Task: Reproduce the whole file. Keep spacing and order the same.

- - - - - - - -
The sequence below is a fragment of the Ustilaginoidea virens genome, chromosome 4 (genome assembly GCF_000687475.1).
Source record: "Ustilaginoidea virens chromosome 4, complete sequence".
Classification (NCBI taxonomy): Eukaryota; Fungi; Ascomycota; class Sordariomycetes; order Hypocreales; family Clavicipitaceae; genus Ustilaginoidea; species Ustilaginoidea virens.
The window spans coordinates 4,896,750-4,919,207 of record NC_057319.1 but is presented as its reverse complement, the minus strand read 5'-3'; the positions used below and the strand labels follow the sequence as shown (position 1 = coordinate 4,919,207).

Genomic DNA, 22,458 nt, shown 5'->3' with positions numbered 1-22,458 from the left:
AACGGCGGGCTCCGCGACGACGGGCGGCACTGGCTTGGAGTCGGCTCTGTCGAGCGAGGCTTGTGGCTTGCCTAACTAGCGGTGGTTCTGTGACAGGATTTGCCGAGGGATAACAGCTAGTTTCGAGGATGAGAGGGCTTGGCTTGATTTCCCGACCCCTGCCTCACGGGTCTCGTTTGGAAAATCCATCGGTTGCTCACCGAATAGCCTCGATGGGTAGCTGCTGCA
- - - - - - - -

The sequence below is a fragment of the Ustilaginoidea virens genome, chromosome 4 (genome assembly GCF_000687475.1).
Source record: "Ustilaginoidea virens chromosome 4, complete sequence".
Classification (NCBI taxonomy): Eukaryota; Fungi; Ascomycota; class Sordariomycetes; order Hypocreales; family Clavicipitaceae; genus Ustilaginoidea; species Ustilaginoidea virens.
The window spans coordinates 4,896,750-4,919,207 of record NC_057319.1 but is presented as its reverse complement, the minus strand read 5'-3'; the positions used below and the strand labels follow the sequence as shown (position 1 = coordinate 4,919,207).

Genomic DNA, 22,458 nt, shown 5'->3' with positions numbered 1-22,458 from the left:
AACGGCGGGCTCCGCGACGACGGGCGGCACTGGCTTGGAGTCGGCTCTGTCGAGCGAGGCTTGTGGCTTGCCTAACTAGCGGTGGTTCTGTGACAGGATTTGCCGAGGGATAACAGCTAGTTTCGAGGATGAGAGGGCTTGGCTTGATTTCCCGACCCCTGCCTCACGGGTCTCGTTTGGAAAATCCATCGGTTGCTCACCGAATAGCCTCGATGGGTAGCTGCTGCA